a) 'Aquinas' and Paley's teleological arguments cannot be defended' Discuss. (10)
To state that Aquinas’ and Paley’s argument cannot be defended appears a little hasty. For example thinkers such as Arthur Brown and Morowitz would suggest that these teleological arguments can be defended. Arthur Brown asks us to see the ozone layer and its ability to block out harmful UV rays yet not blocking out heat and light as evidence of design in much the same way that Paley or Aquinas might; that the order of the universe is such that one could only conclude that God created the universe. This is seen in Aquinas’ claim that the universe did not come about ‘fortuitously but designedly’ which suggests that there is intelligence behind the creation of order or regularity in the universe. So in some sense Arthur Brown backs up Aquinas’ view of order and regularity through design.
However, Arthur Brown was writing in the 1940s prior to the modern ozone crisis. Surely an omniscient creator would have known that the ozone layer would not stand up to human abuse through CFC usage? A challenge to this would be that God knew that humans would do this but left it up to us as to how we respond to this environmental problem. It seems as though some support could be lent to Aquinas at very least. Morowitz (a bio-chemist) suggests that the very complexity of the protein molecules that go towards making the building blocks of life means that there hasn’t been enough time for this life to come about any other way except design. He suggests that the chances of life coming about by chance were 1/10236. So Morowitz argues that God is needed as an anti-chance factor.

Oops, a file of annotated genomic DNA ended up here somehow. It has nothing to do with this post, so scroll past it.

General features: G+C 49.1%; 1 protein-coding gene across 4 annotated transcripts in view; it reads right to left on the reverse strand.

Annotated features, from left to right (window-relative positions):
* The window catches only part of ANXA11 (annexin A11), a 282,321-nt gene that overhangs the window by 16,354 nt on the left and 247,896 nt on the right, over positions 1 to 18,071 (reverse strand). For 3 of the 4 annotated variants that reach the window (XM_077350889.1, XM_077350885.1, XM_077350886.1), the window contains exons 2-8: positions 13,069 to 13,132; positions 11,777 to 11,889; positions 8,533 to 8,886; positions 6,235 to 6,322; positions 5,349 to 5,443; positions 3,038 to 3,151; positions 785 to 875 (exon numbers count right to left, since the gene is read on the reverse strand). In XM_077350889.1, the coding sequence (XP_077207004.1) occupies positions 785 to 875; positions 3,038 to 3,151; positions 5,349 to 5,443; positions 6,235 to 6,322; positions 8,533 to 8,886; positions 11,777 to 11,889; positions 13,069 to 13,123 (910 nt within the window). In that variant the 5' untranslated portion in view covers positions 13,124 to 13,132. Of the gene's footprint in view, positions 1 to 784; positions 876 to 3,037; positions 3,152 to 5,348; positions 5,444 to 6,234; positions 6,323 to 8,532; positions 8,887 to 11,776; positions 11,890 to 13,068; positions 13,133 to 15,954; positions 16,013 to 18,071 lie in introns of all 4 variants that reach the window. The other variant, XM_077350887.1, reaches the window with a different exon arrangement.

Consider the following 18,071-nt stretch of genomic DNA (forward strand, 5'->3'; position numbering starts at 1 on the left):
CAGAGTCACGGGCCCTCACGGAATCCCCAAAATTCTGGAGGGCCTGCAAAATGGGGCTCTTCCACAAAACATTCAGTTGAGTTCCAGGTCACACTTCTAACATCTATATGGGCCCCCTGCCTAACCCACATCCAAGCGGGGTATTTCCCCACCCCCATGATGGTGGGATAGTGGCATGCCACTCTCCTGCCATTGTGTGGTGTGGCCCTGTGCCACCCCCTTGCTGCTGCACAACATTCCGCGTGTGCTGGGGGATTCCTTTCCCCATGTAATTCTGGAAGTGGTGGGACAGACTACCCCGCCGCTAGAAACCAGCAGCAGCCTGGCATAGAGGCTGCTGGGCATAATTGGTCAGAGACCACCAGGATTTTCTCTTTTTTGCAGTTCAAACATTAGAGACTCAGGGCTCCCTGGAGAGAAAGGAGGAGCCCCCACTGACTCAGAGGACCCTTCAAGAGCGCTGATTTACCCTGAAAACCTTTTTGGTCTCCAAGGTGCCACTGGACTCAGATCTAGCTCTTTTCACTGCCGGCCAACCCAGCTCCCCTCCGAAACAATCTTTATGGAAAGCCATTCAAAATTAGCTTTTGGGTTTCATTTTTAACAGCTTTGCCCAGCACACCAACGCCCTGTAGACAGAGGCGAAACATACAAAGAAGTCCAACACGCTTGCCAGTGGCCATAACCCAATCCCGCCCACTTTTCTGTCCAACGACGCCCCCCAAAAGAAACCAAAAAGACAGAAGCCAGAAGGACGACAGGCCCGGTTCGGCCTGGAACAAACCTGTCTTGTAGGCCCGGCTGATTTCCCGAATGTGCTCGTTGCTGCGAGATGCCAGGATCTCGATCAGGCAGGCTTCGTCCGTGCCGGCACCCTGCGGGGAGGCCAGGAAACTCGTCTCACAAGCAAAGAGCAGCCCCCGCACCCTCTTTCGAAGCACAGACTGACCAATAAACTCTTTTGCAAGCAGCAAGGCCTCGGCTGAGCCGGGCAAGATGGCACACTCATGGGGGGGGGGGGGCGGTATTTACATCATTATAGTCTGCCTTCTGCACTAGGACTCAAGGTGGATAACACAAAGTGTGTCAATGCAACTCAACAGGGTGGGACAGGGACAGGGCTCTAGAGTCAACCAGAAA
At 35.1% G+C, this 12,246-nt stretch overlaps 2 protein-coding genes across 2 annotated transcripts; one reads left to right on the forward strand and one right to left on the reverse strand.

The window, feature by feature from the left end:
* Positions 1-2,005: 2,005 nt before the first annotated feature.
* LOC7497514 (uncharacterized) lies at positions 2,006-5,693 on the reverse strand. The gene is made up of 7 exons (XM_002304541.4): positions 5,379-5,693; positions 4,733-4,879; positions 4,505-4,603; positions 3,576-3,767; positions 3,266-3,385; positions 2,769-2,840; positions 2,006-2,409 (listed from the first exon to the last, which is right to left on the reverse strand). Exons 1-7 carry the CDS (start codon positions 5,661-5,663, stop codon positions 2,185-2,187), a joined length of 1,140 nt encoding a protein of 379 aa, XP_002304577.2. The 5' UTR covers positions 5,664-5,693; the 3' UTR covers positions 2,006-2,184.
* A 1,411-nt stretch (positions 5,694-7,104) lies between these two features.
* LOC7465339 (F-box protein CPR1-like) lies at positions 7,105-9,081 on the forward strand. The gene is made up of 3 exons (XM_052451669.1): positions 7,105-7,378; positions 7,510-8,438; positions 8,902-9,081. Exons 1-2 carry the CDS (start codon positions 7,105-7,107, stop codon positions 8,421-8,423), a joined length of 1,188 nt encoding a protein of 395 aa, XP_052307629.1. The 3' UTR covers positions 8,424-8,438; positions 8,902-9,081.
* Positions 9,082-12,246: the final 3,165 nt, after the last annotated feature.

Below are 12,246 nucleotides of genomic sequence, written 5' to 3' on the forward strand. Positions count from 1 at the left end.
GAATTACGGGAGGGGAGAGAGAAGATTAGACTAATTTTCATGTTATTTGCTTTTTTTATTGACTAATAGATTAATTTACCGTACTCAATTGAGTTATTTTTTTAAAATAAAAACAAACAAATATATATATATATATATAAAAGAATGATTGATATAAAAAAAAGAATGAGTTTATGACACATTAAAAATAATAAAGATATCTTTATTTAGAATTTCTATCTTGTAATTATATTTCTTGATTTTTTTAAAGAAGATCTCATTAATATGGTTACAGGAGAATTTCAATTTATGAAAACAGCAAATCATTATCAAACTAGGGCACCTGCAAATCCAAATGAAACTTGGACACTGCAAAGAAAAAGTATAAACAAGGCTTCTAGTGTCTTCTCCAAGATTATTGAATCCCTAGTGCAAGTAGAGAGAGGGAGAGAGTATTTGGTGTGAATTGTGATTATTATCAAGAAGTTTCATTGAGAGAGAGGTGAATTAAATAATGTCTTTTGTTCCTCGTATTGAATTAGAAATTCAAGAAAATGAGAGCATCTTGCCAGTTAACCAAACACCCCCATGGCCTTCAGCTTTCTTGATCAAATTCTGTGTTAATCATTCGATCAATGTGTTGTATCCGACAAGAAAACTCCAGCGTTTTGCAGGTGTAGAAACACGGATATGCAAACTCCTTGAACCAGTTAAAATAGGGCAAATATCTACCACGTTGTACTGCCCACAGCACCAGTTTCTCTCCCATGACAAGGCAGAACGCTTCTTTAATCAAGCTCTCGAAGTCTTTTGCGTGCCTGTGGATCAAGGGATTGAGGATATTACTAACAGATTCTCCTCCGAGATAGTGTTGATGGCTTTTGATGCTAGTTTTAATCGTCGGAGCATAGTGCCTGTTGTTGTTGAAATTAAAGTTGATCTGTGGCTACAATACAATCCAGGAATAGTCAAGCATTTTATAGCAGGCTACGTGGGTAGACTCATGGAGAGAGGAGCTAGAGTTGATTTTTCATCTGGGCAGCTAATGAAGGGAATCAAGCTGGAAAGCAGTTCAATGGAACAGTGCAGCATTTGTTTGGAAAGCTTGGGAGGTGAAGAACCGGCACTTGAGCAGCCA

This notion would lend support to Paley’s design qua purpose argument as…